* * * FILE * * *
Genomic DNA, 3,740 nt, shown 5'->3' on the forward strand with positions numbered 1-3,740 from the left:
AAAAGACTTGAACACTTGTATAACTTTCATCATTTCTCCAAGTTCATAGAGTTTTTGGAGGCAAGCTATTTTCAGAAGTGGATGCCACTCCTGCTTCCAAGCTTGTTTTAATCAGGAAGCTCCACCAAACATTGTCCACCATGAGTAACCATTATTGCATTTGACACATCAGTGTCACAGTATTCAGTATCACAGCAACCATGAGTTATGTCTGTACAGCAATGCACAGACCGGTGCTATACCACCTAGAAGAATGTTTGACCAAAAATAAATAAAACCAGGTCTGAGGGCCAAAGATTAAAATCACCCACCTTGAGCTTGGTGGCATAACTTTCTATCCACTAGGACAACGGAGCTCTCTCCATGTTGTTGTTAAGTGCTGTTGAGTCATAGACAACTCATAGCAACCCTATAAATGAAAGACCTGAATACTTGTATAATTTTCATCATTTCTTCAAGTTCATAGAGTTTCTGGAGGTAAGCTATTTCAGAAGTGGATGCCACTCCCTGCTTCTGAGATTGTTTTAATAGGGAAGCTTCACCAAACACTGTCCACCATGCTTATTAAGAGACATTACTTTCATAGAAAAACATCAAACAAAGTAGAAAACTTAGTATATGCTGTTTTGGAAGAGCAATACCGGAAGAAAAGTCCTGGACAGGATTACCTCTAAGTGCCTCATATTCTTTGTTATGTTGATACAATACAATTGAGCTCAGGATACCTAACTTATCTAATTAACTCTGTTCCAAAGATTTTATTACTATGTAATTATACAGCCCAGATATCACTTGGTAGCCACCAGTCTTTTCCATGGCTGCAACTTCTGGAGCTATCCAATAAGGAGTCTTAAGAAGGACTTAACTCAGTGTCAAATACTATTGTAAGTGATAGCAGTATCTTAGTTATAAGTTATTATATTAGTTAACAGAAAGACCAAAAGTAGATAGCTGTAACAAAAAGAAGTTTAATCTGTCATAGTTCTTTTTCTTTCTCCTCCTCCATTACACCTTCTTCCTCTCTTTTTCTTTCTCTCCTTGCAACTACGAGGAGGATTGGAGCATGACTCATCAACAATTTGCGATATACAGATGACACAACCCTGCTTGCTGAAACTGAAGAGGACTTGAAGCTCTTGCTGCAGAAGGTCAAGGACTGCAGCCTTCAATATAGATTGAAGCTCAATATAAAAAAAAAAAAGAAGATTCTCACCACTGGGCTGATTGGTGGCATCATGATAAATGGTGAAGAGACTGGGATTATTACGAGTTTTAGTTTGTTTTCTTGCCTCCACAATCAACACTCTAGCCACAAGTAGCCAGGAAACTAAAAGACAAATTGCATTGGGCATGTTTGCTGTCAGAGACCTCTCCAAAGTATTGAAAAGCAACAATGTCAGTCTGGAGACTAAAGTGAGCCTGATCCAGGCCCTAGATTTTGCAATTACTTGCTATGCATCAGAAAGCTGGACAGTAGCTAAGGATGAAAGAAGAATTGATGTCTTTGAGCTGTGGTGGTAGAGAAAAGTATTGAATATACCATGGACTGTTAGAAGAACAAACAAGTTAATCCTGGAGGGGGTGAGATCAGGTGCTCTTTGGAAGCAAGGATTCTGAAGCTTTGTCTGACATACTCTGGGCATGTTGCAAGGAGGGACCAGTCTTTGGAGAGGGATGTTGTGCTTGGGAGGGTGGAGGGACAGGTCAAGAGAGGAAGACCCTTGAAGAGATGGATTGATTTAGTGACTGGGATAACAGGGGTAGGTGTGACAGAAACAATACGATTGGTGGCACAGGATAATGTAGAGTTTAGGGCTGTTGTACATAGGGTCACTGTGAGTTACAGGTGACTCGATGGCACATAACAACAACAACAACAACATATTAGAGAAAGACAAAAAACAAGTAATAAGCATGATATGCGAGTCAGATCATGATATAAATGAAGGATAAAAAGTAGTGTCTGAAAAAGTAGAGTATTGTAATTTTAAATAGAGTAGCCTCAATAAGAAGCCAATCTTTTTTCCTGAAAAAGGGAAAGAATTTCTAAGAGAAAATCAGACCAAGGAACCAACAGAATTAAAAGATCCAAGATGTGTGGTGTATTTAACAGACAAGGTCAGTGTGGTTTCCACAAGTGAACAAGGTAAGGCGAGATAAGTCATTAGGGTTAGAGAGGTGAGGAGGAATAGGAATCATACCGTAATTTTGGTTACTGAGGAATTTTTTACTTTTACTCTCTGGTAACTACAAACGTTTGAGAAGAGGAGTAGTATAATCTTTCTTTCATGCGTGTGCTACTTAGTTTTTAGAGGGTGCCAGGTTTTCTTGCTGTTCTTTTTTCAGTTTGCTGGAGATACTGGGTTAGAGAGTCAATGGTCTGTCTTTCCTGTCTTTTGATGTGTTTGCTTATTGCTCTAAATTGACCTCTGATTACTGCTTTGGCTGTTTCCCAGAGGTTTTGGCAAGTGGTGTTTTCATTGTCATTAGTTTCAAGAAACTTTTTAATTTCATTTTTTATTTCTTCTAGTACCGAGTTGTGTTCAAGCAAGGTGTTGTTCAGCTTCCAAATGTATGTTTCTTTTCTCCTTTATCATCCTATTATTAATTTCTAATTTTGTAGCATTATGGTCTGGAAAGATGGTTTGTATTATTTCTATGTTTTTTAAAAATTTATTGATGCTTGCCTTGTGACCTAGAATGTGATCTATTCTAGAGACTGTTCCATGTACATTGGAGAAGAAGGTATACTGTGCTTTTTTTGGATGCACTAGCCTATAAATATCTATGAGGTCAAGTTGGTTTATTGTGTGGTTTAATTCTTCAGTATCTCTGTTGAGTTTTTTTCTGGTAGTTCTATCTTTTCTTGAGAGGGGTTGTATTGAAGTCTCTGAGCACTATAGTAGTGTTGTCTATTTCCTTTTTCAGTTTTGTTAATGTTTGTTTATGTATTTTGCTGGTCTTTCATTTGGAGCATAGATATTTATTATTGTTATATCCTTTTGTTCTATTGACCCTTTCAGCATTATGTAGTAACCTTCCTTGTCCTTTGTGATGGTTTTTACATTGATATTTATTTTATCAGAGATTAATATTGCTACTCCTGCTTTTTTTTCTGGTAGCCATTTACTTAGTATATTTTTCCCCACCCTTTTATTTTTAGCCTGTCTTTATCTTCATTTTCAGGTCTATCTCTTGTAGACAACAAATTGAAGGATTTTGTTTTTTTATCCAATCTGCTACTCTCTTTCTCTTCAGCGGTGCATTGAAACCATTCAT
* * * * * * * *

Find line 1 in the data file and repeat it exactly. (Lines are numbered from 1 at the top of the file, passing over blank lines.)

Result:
Genomic DNA, 3,740 nt, shown 5'->3' on the forward strand with positions numbered 1-3,740 from the left: